CHRIS: Yeah. What they’re consuming mostly is they’re living off the land, which, you know, they’re very, very poor nations. But that’s actually a good thing in terms of health, you know, so they’re living off of fish and other seafood that comes right out of the sea, some root vegetables, and they get some fruit and the only oil they’re using comes from almost exclusively coconut oil, which as you know, is — is a great thing.
LEA: It is great.
CHRIS: I mean, today you still see our Harvard nutritionists poo-pooing coconut oil because it’s saturated, but you know, they don’t get it. So far they’re not going to, it doesn’t look like. These oils turn out to be fantastically healthy. And wherever people were consuming saturated fats, animal fats and saturated tropical oils, which is again, coconut, palm and palm kernel, I think we see those people in really good shape.
DAR: So the other saturated fats that come from animals you would recommend would be like butter, right?
CHRIS: Yeah, absolutely. Eat all the animal fat that you want. Saturated animal fat is extremely healthy. And along those lines, so whole raw milk would be fantastic. And so is butter and eggs. In terms of butter and eggs, I strongly recommend trying to get those from pastured animals because then the fatty acid profile is going to be the best but, just plain, even if you can’t do that, just butter and eggs would be fantastically more healthy and safe than any kind of vegetable oil.
LEA: Great. So that’s great advice for Susie, the caller before break who has the wet macular, who you recommended definitely still follow suit with what her doctor has recommended for her to do. But additionally, one of the biggest things as a takeaway is get rid of those vegetable oils, add in the traditional animal fatsoils, and the coconut with the saturated fats from unprocessed forms. And that’s a huge, that’s a huge change and a huge shift for the eyes.
DAR: Lea, should we take another caller?
LEA: We do have a little time. Yes. Patricia has been waiting very patiently on the line. Thanks for calling Dishing Up Nutrition, Patricia. You have a question today for Dr. Chris?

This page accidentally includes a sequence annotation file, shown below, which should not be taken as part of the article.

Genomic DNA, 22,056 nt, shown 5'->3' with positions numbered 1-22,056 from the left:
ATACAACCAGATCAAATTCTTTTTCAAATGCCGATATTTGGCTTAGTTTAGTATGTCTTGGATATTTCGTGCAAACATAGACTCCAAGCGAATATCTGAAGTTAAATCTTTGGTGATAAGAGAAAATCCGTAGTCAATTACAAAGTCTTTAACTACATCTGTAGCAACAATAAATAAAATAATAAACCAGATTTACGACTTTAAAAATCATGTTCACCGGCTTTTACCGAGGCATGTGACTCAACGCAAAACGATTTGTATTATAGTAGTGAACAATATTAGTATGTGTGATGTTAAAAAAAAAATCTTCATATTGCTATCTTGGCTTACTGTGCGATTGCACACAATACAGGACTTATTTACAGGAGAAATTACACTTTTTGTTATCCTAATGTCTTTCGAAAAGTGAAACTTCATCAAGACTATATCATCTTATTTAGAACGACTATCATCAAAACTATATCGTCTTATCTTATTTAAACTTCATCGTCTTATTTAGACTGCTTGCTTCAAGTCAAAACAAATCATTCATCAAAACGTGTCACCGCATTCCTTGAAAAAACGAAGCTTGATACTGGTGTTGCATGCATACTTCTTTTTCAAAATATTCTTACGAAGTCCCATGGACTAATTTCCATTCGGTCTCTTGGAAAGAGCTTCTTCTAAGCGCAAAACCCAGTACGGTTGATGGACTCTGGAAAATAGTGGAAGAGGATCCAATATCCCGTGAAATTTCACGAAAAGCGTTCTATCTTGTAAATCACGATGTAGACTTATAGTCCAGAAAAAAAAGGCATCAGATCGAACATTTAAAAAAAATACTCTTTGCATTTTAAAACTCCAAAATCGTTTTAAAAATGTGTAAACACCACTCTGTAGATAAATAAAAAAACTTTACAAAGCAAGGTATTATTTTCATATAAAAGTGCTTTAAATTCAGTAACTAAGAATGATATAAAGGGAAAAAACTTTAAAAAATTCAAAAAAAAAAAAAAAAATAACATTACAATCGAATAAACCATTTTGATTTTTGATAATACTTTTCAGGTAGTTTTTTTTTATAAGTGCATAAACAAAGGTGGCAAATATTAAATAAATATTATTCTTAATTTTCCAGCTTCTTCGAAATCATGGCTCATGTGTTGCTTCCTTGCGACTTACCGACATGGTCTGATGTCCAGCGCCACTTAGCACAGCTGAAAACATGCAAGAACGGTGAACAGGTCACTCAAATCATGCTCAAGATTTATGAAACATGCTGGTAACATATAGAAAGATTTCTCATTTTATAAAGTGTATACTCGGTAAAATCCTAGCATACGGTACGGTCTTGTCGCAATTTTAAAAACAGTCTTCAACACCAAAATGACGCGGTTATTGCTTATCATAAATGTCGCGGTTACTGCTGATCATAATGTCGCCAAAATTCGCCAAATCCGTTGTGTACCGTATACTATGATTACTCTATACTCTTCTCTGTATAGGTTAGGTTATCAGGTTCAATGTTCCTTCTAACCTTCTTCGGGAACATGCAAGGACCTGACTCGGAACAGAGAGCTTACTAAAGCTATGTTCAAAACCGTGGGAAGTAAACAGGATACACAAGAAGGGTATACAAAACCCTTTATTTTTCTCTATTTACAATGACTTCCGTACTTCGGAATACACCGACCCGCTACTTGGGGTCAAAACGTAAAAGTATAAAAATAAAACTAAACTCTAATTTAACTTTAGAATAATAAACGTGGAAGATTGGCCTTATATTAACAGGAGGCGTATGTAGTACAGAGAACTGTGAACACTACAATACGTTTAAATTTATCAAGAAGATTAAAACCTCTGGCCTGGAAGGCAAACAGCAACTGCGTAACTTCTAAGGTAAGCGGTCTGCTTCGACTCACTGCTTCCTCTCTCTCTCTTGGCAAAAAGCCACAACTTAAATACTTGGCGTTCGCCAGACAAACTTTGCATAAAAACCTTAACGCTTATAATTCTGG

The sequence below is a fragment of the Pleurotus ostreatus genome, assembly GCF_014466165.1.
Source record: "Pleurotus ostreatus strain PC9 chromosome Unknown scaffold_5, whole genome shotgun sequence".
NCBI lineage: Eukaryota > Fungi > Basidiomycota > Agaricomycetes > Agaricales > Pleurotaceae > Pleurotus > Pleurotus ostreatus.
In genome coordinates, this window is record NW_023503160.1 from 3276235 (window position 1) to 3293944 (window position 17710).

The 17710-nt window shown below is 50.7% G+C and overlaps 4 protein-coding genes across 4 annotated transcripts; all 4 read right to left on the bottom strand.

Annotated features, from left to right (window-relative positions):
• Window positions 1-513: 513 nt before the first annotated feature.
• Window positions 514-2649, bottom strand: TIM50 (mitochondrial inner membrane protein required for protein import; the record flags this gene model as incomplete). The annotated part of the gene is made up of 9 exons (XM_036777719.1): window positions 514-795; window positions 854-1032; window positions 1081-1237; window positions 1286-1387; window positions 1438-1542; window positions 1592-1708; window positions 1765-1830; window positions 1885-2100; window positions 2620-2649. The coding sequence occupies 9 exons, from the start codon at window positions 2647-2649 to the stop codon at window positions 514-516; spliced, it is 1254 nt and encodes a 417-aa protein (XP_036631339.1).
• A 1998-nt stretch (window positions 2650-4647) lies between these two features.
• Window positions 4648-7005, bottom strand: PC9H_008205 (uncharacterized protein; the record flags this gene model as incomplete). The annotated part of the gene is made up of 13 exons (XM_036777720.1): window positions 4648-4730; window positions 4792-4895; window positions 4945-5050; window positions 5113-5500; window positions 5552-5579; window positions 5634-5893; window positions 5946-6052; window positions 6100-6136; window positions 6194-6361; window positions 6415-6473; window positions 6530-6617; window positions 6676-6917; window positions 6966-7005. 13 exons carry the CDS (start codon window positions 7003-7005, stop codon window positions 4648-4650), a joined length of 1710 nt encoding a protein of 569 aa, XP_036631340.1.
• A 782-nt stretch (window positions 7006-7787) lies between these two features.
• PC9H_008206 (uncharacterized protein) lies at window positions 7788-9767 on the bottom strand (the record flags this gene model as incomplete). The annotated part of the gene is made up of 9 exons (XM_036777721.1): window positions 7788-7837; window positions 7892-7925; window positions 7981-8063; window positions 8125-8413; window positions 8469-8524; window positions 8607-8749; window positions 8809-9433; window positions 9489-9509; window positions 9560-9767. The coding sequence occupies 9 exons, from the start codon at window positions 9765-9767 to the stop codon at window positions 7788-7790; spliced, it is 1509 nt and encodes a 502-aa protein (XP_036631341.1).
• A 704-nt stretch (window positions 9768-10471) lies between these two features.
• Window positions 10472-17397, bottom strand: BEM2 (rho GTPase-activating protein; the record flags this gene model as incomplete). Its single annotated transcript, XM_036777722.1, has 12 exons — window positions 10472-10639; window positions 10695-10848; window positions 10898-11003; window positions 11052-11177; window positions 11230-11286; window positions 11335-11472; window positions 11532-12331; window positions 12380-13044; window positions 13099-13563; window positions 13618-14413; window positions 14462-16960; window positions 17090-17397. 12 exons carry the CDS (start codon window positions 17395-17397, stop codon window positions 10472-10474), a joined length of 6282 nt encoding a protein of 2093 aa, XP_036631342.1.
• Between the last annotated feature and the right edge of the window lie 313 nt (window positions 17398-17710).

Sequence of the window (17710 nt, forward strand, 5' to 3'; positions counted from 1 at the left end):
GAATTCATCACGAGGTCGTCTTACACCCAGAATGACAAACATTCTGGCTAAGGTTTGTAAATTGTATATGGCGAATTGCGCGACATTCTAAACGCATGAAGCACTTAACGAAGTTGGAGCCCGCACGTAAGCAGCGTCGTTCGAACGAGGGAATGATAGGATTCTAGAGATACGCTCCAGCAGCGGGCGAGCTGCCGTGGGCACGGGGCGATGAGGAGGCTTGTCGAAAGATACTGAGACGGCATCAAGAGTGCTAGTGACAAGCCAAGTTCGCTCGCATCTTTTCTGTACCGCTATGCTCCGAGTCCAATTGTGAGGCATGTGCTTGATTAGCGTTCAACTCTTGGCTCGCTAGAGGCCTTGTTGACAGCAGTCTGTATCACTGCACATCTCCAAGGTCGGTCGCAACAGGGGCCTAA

CALLER: I did have questions. I have been living recently in assisted livings and institution type things. And all of the food is processed food and I was wondering if there’s some, I’ve notice that a lot of people in these facilities which are elderly, are having macular degeneration. I was trying to figure out what is this that is causing so much of this? I can see, you know, just in the population I am familiar with that is getting to be a lot of people.
DAR: So how do you make a change in that one. That’s going to be a big challenge for you.
CALLER: Yep. That’s the big challenge for the population, for the communities. And how do we change that? How do they understand that?
DAR: I don’t know. I guess
CALLER: We ask for other things when we are living there and we are eating. However, it is almost impossible for them to do it.
DAR: Well, it isn’t impossible? It’s a mindset, but I don’t know, Dr. Chris, do you have any ideas on how do we make a change and get back to real fats versus all these process bad fats?
CHRIS: Patricia raises an incredibly important issue because, and I think what she’s saying is so true. Restaurants, nursing homes, assisted living facilities, cafeterias, they’re all cooking with vegetable oils. Why? Because the same reason that we got vegetable oils in the first place — they’re tremendously cheap. And so, you know, it costs them a whole lot more money to cook with real butter. And you can just pour in a few cups of vegetable oil for, I mean literally just pennies or nickels, but in terms of getting them to change that, I think it’s extremely hard. So when we go out to restaurants, I actually am very, very cautious about it. And if they’re going to cook something for me where I think oil might be involved, I actually asked them if they will cook it in butter. And a lot of times you know, the waiter or waitress will go back and then they return and they give me the verdict. You know, it’s either, “Yes, we will, no problem,” or sometimes they say, “We don’t even have butter in this restaurant.” And so then you have to choose something where you know they’re not putting butter [Dr. Knobbe mean vegetable oils]. Like if you get just a piece of meat, piece of chicken and vegetables that had been steamed or whatever, and then maybe you could put a pat of butter on those things because they may be able to give you a butter on the table or something like that. But yeah, I just think that even in that situation, if you understand the principle, there might be some ways to try to work around it because I doubt you’re going to get them to change their policy about how they cook the food.